Events

Recent Events

Refractive Surveillance: Monitoring Customers to Manage Workers

April 4, 2018

Collecting information about one group can facilitate control over an entirely different group – a phenomenon known as ‘refractive surveillance.’ This dynamic is apparent in the retail space where employers have begun to use surveillance technologies and data collected about customers’ behaviors and propensities for the management of workers’ conditions of employment.  Please join the Program on Data and Governance on Wednesday, April 4, 2018, as Professor Karen Levy, Cornell University, delivers a talk on “Refractive Surveillance: Monitoring Customers to Manage Workers.”

Professor Levy’s lecture will explore refractive surveillance in the context of retail stores by investigating how collection of customer data can facilitate new forms of managerial control over workers. Levy suggests that effects of surveillance cannot be fully understood without considering how populations might be managed on the basis of data collected about others.

The event will take place in the Barrister Club, located at 25 W. 11th Ave., Columbus, Ohio, 43201 (located across 11th Avenue from Drinko Hall, above Panera). Parking is available in the South Campus Gateway garage. Boxed lunches will be served to those who register in advance.

General Information


Health Data Analytics: Building a New Governance Framework

February 8, 2018

Wearables. Mobile medical apps. Robotics. Healthcare analytics. These and other business practices and technologies pose difficult governance challenges. How should the healthcare data they generate and deploy be protected? How should the healthcare data technologies they enable be regulated? Please join the Program on Data and Governance (PDG) on Thursday, February 8, 2018, as Professor Nicolas Terry, Indiana University McKinney School of Law, delivers a talk on “Health Data Analytics: Building a New Governance Framework.”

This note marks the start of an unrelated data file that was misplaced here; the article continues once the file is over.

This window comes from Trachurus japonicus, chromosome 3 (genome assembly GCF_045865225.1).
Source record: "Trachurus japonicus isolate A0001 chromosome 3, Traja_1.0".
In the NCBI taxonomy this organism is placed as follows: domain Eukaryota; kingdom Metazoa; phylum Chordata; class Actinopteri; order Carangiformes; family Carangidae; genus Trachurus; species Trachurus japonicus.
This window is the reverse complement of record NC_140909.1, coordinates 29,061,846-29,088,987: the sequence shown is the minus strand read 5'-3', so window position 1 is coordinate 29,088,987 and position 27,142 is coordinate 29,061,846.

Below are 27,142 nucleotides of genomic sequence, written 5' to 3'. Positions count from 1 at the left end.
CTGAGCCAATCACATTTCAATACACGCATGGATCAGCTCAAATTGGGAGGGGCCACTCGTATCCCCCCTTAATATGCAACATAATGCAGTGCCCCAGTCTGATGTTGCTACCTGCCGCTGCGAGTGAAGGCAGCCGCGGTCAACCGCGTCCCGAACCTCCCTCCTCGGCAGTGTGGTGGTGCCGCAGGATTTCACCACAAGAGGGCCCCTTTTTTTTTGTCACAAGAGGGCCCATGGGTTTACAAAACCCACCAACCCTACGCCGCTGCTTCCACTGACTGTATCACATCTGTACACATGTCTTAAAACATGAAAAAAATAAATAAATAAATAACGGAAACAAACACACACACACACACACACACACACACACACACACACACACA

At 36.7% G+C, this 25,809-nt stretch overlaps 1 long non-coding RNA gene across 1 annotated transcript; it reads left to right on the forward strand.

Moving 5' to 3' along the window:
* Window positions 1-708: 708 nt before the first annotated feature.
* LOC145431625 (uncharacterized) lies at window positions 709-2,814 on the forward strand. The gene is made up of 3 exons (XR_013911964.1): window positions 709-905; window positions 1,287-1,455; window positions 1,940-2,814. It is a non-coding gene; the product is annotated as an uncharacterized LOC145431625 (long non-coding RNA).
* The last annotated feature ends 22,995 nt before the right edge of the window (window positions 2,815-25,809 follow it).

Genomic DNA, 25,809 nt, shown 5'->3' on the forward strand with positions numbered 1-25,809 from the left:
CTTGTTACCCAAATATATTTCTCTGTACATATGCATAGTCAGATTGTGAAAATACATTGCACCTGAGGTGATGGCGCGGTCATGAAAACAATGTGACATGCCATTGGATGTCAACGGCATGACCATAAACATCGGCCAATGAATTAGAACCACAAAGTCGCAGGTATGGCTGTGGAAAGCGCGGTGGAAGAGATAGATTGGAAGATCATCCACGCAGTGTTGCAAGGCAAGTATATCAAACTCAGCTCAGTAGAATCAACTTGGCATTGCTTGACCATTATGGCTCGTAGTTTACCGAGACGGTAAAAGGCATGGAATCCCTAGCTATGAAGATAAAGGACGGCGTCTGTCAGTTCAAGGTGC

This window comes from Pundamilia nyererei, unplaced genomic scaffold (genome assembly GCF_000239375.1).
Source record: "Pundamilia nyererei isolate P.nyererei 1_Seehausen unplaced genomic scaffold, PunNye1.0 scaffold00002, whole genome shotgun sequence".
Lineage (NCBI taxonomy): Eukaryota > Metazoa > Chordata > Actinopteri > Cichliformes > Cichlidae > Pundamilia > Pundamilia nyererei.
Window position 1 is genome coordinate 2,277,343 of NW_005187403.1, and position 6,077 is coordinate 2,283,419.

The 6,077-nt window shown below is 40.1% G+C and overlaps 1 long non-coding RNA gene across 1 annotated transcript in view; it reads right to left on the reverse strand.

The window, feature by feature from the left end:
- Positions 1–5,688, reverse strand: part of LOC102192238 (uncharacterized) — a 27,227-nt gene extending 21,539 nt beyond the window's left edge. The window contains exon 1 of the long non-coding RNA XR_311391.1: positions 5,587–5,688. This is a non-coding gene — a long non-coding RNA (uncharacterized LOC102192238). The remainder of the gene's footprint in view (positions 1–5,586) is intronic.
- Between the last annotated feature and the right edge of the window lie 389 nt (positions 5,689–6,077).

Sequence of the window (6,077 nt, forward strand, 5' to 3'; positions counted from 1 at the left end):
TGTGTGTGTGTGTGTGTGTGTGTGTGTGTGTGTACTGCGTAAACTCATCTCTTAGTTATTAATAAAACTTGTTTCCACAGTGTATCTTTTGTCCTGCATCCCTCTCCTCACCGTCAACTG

Professor Terry’s lecture will explore the complex policy choices facing technologically-mediated healthcare and its stakeholders in this “second machine age” and examine both present and potential governance models for the sector.

The event will take place in the Barrister Club, located at 25 W. 11th Ave., Columbus, Ohio, 43201 (located across 11th Avenue from Drinko Hall, above Panera). Parking is available in the South Campus Gateway garage. Boxed lunches will be served to those who register in advance.

General Information


Must Privacy Give Way to Use Regulation?

November 9, 2017

Must Privacy Give Way to Use Regulation?

Helen Nissenbaum, Professor of Information Science at Cornell Tech, unraveled the debate between those who continue to see continued value in traditional information privacy protections and those who would forgo privacy in favor of use regulation of data analytics instead. Professor Neil Richards of the Washington University in St. Louis Law School, an internationally-recognized expert in privacy law, information law, and freedom of expression, provided commentary on Nissenbaum’s lecture and engage her in dialogue. Audio coming soon.

 


New Technology, the Fourth Amendment, and the Future of Privacy

September 13, 2017

Ben Wizner, Director of the ACLU’s Speech, Privacy and Technology Project and chief legal advisor to NSA whistleblower Edward Snowden gave a speech about the impact of modern technology on Privacy. Mr. Wizner’s talk reflect on privacy law in the United States and the upcoming Carpenter Supreme Court case concern law enforcement access to cell site location information.


Data Points: Adventures in Usable Privacy and Security

April 11, 2017

Dr. Lorrie Cranor, Carnegie Mellon, presented a lecture on “Adventures in Usable Privacy and Security: From Empirical Studies to Public Policy.”

Covering her research at Carnegie Mellon and as Chief Technologist of the Federal Trade Commission, Dr. Cranor addressed pressing research questions for strengthening digital security and privacy practices. Such as how can researchers put study participants in realistic risky situations without actually putting them at risk? Why might it be counterproductive to mandate frequent password changes? And how are identity thieves able to hijack mobile phone accounts?